But I was going to be a divorcee.  And two days after my husband wrecked my whole world, I found out that I was pregnant.  Our efforts, dubious on his part though they were, had been successful, and I was now faced with the threat of being a single mother.  After all, he had made it clear that we wanted different things, and for him, that meant, painfully, that he didn’t want children.   When I told him of the joyful news, his reaction was not exactly the stuff of dreams.  He was stunned, but not so stunned that he couldn’t cuss and question and generally act the part of the douchebag that he was showing himself to be.  He left, leaving a note saying that he “needed a little time to think about this,” and that he’d be in touch in “a few weeks.”   Yep, a real prince charming.

From that point on, I had begun to recover a bit, or at least bury the pain of my failed marriage, so that I could focus on growing this miracle child within me.  But on the day that I was to visit the OBGYN for the gender scan, a spot was found on the baby’s heart.  The doctor assured me that it could be nothing, that her own children had shown the spots and been born healthy, that I shouldn’t worry until I saw a specialist.  So, I tried not to worry, but three weeks later, in the office of a perinatologist, my son was diagnosed with a congenital heart defect.  I was warned that the implications could include everything from a normal birth and a minor surgery, all the way to heart transplant or even death in-utero.  I was dizzy with the gravity of what I was hearing, and in the place where my husband should have been, was my mother.  Tiny and silent, with her hand steadfast and firm on my own, she was keeping me from crumbling.

The exact CHD wasn’t diagnosed for a few more weeks, but from that point on, I became convinced that God had forsaken me, and my son.  We had been abandoned by the man who had vowed to love me forever, and were now in danger of never even meeting.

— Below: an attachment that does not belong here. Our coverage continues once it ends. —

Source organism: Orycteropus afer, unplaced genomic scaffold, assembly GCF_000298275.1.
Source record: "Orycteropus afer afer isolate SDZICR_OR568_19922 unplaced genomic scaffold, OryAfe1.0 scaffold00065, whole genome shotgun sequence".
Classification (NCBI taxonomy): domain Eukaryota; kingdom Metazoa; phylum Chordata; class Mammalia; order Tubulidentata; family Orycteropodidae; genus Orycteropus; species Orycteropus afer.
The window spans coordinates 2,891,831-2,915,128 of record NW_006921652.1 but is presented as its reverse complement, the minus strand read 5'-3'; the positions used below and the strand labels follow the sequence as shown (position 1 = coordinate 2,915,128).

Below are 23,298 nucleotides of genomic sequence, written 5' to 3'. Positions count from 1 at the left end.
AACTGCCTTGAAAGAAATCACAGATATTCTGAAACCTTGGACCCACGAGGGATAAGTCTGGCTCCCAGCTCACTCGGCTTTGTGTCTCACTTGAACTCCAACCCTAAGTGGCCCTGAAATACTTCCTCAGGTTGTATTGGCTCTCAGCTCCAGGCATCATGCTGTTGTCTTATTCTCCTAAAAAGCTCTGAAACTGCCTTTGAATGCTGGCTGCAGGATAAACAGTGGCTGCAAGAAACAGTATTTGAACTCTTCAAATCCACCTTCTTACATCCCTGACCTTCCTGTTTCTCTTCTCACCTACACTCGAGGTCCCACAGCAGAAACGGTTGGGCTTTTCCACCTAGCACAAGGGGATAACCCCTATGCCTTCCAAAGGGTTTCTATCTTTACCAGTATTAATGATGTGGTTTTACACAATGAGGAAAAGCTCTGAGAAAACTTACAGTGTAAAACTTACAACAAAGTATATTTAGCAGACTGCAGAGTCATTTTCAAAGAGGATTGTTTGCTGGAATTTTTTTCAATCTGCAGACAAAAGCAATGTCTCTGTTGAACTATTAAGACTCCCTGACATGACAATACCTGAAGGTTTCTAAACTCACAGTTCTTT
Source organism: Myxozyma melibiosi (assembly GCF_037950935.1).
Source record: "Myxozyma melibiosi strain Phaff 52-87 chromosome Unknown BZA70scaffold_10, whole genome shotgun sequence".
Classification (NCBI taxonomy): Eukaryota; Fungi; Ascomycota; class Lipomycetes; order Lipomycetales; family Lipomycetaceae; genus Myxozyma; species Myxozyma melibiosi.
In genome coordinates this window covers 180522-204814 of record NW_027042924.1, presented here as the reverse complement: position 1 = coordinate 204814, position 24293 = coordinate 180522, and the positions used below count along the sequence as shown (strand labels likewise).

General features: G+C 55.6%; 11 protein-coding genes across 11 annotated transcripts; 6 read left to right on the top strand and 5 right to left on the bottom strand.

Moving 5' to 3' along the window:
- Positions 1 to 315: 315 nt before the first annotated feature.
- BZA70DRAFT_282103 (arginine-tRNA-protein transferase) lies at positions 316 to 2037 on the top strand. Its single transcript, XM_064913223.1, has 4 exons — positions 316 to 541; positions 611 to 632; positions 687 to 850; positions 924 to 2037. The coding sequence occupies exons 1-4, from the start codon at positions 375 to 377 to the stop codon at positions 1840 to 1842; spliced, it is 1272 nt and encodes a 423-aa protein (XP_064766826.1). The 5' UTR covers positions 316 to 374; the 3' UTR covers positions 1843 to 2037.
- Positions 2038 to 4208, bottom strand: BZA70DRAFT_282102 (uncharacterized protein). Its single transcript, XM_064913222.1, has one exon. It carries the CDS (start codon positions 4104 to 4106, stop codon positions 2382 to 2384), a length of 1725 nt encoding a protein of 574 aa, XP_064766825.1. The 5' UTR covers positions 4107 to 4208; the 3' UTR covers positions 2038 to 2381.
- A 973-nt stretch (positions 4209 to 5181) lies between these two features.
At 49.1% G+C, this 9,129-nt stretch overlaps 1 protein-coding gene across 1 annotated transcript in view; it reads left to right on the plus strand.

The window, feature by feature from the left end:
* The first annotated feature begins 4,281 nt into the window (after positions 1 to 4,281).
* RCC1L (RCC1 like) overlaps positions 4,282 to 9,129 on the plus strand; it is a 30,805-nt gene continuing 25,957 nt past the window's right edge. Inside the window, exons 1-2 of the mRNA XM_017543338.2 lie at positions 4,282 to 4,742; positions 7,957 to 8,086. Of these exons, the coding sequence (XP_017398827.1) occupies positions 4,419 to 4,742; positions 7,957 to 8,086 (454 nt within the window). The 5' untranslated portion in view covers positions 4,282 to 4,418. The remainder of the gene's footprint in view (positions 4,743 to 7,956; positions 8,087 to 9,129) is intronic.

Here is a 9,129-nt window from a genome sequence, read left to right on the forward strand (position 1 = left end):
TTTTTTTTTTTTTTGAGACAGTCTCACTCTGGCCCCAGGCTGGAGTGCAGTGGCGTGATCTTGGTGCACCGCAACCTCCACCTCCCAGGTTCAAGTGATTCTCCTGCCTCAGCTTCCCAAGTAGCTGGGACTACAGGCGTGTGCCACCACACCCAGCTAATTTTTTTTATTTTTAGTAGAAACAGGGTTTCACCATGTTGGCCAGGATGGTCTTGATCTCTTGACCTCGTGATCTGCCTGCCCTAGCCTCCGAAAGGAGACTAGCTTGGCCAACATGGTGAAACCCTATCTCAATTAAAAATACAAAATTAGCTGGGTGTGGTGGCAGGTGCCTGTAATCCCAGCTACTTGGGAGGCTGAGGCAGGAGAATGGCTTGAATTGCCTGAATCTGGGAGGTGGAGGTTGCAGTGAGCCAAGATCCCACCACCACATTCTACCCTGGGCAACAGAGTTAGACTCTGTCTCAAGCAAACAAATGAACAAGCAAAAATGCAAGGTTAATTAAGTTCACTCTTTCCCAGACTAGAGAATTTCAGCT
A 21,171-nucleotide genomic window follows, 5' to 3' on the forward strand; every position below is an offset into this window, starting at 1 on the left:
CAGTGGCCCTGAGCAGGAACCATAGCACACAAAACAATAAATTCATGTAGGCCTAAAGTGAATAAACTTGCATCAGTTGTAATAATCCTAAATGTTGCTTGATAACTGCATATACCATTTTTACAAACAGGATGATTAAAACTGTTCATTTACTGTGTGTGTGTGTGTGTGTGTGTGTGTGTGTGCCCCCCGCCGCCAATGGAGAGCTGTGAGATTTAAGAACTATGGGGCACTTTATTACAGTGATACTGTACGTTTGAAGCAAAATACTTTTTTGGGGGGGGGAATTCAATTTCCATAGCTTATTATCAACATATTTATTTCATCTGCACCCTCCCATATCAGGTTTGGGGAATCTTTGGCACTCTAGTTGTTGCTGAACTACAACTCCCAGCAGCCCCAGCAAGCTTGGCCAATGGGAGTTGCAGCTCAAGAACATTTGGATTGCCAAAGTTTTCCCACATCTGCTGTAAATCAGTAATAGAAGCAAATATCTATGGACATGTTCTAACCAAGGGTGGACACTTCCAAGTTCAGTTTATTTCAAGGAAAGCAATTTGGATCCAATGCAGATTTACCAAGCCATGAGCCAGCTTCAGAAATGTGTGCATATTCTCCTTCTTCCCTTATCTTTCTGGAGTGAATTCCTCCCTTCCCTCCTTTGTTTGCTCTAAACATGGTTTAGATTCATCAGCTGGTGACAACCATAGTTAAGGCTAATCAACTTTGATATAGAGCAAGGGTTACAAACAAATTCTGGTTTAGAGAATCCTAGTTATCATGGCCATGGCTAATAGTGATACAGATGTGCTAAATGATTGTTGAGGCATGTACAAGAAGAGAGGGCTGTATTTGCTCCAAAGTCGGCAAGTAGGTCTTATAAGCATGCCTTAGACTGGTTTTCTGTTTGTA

This blog will reflect on the happenings in our life, from his birth a year ago this week, ten weeks premature, to his second birthday, a year from now.  I will describe his struggle from the tiny, fragile start, and then I will discuss how I am making each week in the present a step toward regaining our footing and finding happiness.  Actually, I will chronicle how I find happiness.  My son is the happiest, most loving boy you will ever meet.  He bears no visible scars, and it would seem, no emotional scars from the pain and terror of his beginning-to-life. 

I am not so lucky.  I am still grieving the loss of my marriage, because I wasn’t able to do so in the moment.  I was always focused on growing, and then caring for my special baby.  This year, I will complete projects, experience joys and challenge beliefs that are holding me back, in an effort to find the bliss that I couldn’t find in a job.  And I hope that you’ll join me and, hopefully, find more happiness in your own life.  I look forward to the journey.

Timidly yours,

Maggie